No, not Jim Chanos’s famous annual short-sellers get-together.  (With the market at an all-time high, are they back in hibernation? or just about to come growling out?)  I mean literally — bears in hibernation. One of you sent this last night, and in the spirit of, “isn’t the world around us endlessly fascinating?,” I pass it on.  (Thanks, Stewart.)


Nate Black:  “I enjoyed Maddow’s seven minutes on the filibuster, and I also enjoyed this clip from that same episode titled ‘America is a Liberal Country.’  Maddow’s thesis is that even though Americans describe themselves as ‘conservative’ they support ‘liberal’ positions. I agree with the sentiment, but I think we have a problem of terminology. . . . I am and have been throughout my adulthood extremely conservative. After some early piercings and other typical early indiscretions there has been basically nothing about my life that would have seemed strange to the fictional families of 1950s television. I married young and exactly once. I go to work from 9 to 5 every day in middle management. I attend church regularly if not religiously. My politics are also conservative, but not ‘conservative’ by the peculiar definition of the word that we use only in politics. . . . In the rest of our lives ‘conservative’ means cautious, moderate and traditional; but for whatever reason we have decided that the most radical bomb-throwers on the right can call themselves ‘conservative’ even though it defies all natural use of the word. What is conservative about protecting criminals’ access to guns specifically designed to kill large numbers of people? What is conservative about rolling back the social safety net 60 years? What is conservative about denying evolution and science?  Sure, some opposition to those things could have been called conservative 50, or 100, or 200 years ago, but now that we have decades of evidence to their efficacy, and they are enmeshed in the fabric of our society, how can it be called anything but ‘radical’? Isn’t it conservative to support the type of mixed economy where government and private markets both play important roles that has spelled success for not just this but every other modern country for the last hundred years? . . . For the last decade or so the Republican party has ceased to be the party of conservatism but, because they claim to be conservative, and the media is used to calling them conservative, we have decided that whatever radical notions the Republicans support is de-facto conservative. This is wrong, and somehow it needs to be addressed. America is a conservative country, but today the more conservative political party is the Democratic party.”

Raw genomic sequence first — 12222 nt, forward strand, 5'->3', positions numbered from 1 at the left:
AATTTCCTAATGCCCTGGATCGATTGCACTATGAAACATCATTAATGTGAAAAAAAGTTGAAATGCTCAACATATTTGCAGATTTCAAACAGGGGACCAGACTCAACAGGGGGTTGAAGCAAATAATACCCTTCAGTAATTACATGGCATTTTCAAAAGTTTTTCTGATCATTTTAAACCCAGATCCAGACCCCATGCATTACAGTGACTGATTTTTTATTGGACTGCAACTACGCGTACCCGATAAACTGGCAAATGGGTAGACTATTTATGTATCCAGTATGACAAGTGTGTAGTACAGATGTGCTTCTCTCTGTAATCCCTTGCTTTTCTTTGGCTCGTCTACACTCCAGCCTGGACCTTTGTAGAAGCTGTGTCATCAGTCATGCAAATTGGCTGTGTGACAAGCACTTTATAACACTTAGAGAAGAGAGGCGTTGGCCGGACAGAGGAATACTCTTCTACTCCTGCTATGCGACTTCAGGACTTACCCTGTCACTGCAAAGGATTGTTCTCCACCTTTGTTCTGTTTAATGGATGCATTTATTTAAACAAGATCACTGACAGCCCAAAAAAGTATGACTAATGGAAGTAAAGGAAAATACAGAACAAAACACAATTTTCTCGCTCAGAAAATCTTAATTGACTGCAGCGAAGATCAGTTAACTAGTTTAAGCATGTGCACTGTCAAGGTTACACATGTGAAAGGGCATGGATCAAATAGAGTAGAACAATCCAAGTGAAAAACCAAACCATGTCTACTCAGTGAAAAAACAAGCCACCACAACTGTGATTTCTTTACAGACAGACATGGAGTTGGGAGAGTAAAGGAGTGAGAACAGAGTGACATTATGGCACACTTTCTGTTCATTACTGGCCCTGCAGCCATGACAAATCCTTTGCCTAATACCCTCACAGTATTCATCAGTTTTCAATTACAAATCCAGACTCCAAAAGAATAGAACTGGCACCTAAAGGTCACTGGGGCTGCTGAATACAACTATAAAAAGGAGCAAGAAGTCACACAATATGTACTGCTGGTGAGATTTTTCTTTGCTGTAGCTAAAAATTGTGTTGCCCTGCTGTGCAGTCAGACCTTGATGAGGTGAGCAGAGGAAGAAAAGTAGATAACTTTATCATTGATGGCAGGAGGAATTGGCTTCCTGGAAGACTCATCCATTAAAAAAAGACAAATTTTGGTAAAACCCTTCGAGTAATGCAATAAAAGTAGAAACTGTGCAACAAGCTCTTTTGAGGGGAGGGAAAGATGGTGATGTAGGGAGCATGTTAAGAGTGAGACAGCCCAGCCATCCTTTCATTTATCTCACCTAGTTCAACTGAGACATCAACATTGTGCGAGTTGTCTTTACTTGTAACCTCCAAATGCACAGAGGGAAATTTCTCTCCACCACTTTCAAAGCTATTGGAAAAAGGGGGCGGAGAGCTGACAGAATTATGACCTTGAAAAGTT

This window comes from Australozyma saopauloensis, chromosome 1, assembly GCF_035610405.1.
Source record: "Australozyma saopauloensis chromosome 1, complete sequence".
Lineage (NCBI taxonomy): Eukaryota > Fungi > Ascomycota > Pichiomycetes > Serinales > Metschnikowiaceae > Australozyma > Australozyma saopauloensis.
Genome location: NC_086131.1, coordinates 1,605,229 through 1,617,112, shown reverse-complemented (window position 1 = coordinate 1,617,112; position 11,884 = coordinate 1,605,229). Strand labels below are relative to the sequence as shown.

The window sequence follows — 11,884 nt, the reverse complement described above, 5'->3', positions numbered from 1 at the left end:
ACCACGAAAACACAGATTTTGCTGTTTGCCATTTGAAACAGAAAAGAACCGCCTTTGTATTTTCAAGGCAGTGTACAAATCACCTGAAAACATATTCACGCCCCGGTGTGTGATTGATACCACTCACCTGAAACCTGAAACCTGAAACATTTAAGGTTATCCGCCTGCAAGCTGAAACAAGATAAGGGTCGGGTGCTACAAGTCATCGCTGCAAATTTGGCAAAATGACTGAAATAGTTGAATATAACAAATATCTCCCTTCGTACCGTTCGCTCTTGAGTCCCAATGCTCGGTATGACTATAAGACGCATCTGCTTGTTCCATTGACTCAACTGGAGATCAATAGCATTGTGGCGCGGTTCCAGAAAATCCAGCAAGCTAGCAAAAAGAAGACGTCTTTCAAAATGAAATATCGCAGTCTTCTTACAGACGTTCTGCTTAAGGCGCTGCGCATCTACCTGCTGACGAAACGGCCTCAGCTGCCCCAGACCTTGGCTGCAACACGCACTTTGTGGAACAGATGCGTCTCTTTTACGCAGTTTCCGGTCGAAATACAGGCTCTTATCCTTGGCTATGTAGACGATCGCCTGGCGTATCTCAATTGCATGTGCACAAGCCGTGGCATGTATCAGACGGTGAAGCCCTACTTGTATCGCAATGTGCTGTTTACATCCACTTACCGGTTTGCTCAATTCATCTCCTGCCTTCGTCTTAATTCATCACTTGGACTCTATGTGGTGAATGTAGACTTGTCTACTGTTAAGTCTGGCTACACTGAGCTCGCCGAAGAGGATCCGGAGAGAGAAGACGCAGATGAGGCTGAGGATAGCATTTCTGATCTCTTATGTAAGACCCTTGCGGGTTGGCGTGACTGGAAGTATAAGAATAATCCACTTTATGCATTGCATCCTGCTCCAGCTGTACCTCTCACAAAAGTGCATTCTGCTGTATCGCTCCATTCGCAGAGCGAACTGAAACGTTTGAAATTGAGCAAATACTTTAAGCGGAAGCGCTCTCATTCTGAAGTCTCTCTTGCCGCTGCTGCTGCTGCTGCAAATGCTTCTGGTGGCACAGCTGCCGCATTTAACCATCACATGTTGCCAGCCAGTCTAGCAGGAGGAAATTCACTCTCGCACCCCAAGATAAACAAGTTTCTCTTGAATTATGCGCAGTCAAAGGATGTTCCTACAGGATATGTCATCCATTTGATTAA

☞ I doubt the terminology will change any time soon, but Nate makes an interesting point.  If sticking with the mindset of one’s parents generation is “conservative,” then surely the phrase, “this is not your father’s G.O.P.” tells you something.  The synonym for Republican these days should perhaps be not “conservative” but “right-wing.”


Smith:  “Even cheaper, use this method to sharpen your razors.  Just need a pair of jeans.”



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